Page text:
Mountain Man Travels on a 'Magic Ship'

Publicity photo via Bandcamp

The beauty of Mountain Man's three voices singing together will seduce many listeners on Magic Ship. Unaccompanied human expressions have a powerful impact when artfully combined.

Magic Ship
Mountain Man


21 September 2018

Mountain Man is a trio of female vocalists; friends Molly Erin Sarlé, Alexandra Sauser-Monnig, and Amelia Randall Meath. They met at college in Vermont, put out an album, toured with Feist, worked on individual projects, and haven't recorded together during the past eight years. The group just released Magic Ship that includes 11 original tracks in addition to new renditions of Ted Lucas' "Baby Where You Are", Michael Hurley's "Blue Mountain", and the traditional hymn, "Bright Morning Stars".

The threesome still sings largely in a capella style (although there is some acoustic guitar and such). They sometimes take longish solos, but the women more often harmonize with each other in different combinations. Their voices evoke a rural Colonial America in some weird way, even though the songs' contents are not especially historical or even that naturalistic. Perhaps that's because while the three always sing in tune, their intonations are fairly expressionless like those old straight back chairs that suggest good posture more than comfort.

Consider the lovely tune "Slow Wake Up Sunday Morning". There are two people laying down in bed next to each other—and what do they do? Not much, apparently, but either sleep some more or just bask in each other's affection. There is something pleasant about the experience. But that's it. The song ends before anything happens. It's a tease—like "Underwear" whose lyrics suggest that all the narrator needs are a "chill pair of underwear", "her mother's old t-shirt", and her "dad's old blue jeans", then she will be satisfied. One doesn't have to be Sigmund Freud to be aware of the strange conflations here: from a naked innocent to an experienced cross-dresser. That description may be hyperbolic, but it is accurate. In contrast, the words are delivered in a sing-songy manner. There's no excitement.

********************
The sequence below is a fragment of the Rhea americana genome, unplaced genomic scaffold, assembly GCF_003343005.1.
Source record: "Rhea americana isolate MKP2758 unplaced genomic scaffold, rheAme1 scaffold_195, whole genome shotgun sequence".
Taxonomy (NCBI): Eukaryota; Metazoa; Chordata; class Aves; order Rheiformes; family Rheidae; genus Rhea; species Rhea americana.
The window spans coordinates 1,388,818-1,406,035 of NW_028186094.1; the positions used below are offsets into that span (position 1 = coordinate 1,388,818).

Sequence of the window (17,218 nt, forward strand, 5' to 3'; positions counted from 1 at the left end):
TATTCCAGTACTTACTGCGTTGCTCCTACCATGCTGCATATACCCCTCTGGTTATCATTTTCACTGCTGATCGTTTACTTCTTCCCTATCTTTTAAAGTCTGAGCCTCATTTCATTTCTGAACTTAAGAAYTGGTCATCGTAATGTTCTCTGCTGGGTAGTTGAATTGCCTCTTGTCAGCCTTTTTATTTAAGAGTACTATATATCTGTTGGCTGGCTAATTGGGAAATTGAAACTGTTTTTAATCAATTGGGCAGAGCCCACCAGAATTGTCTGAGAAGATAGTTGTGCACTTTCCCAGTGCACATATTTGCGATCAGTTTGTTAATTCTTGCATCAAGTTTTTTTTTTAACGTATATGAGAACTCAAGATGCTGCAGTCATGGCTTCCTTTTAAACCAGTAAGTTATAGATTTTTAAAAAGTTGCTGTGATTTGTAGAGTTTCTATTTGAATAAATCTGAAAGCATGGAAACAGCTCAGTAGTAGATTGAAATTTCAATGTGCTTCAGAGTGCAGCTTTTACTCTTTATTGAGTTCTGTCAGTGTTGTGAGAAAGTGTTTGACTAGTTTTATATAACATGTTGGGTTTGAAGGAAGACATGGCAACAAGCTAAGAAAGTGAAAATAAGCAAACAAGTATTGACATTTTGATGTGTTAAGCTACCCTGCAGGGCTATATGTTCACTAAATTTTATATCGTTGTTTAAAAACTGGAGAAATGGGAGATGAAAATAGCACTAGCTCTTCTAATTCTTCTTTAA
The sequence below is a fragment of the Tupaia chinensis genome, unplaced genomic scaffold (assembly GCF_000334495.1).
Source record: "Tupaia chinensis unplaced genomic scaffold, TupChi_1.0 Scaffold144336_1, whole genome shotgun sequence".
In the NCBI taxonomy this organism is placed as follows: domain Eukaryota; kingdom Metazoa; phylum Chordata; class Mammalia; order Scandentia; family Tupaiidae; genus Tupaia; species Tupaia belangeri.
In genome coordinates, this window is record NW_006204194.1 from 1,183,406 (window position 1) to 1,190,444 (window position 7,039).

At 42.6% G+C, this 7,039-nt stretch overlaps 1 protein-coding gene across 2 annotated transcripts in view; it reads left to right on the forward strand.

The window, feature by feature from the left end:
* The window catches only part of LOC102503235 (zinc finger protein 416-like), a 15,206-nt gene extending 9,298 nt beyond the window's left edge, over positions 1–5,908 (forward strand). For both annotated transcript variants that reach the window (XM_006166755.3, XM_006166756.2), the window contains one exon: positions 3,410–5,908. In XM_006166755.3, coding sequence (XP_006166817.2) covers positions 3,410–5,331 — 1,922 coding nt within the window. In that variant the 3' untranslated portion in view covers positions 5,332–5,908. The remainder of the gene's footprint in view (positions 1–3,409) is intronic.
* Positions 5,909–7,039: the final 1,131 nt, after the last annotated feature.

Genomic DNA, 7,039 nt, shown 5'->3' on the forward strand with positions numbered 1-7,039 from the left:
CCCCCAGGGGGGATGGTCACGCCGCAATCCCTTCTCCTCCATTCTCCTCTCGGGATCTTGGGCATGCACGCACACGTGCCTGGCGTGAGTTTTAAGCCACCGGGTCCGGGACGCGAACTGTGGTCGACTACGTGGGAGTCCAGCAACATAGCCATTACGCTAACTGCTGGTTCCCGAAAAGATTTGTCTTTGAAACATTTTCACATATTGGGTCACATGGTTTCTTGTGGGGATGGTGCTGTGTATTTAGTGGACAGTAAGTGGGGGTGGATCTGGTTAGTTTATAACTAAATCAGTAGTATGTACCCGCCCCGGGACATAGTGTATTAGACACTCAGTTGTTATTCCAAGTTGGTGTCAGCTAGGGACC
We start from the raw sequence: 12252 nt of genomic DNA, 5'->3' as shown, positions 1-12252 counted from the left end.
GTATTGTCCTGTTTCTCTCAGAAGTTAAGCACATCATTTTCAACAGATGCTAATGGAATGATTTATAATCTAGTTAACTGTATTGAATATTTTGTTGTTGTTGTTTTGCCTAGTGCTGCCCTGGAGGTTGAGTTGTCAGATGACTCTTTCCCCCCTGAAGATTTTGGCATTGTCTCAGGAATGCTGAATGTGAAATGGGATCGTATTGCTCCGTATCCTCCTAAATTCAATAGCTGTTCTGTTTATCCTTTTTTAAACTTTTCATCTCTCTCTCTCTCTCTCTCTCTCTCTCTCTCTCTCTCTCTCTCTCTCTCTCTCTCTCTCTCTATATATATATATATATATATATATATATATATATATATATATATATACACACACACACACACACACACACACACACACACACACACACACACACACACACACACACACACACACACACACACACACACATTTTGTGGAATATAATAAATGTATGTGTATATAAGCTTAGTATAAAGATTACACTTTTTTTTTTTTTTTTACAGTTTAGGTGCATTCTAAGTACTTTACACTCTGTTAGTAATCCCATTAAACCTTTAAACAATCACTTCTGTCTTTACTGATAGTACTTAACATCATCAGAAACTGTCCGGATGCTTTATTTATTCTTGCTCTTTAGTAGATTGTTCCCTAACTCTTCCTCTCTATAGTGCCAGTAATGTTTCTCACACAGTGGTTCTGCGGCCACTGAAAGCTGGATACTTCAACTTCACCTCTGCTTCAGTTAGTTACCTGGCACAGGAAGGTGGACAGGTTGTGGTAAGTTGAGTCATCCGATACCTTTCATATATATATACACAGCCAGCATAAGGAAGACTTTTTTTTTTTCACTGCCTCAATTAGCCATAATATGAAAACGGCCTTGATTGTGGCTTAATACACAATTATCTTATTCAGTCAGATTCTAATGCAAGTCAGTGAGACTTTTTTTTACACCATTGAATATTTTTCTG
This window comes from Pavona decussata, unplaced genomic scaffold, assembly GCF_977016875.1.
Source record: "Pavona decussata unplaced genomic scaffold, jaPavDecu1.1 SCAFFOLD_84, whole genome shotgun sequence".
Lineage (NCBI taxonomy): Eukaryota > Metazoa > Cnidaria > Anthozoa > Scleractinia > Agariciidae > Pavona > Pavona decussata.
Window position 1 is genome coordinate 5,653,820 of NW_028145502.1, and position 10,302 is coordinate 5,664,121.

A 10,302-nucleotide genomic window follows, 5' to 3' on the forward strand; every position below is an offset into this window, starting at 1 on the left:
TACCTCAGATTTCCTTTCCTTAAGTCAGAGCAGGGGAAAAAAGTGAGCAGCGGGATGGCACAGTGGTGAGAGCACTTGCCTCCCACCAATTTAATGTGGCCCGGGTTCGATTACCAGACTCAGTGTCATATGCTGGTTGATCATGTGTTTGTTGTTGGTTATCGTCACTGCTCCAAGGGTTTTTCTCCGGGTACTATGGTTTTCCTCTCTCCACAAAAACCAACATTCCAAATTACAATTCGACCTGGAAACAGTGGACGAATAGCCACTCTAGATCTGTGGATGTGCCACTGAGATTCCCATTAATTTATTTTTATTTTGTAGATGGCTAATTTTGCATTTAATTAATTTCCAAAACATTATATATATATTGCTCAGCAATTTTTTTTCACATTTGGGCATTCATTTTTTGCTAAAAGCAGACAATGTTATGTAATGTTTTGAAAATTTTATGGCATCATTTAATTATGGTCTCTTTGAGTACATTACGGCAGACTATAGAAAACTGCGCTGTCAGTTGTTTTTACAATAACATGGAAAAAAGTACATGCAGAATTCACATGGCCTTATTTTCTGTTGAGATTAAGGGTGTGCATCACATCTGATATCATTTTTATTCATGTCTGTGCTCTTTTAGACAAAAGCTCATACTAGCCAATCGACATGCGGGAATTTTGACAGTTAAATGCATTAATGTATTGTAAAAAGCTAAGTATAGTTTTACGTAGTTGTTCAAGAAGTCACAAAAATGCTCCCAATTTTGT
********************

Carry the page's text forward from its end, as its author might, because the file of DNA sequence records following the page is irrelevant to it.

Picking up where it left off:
Mountain Man's staid manner serves to make them sound sincere. When they sing about a "Moon", "Fish", or even a "Boat", there's a calmness about the whole affair. Nobody's really seeing or doing anything except being in the moment. In fact, there is even the sound of frogs peepin' the background of some tracks, such as the one they croon about whales, to remind one is not really on the high seas but just thinking about it on reflection. That distanced formality is true of the record as a whole.

The beauty of three human voices singing together will seduce many listeners. On tracks such as "Stella" and "Ring Tang Rang Toon", enough is going on vocally to keep one interested. These songs reveal Mountain Man's general talent. Unaccompanied human expressions have a powerful impact when artfully combined. One could call it "magic", as the album's title suggests. But the new record doesn't really take one anywhere (as the word "ship") implies.

Because Mountain Man features three female vocalists, the group is frequently compared with the Roches. However, the Roches were quirky and excitable. As the solidity of the term Mountain Man suggests, this band is more stolid. They are the anti-Roches, using the same group of tools for the opposite effect.






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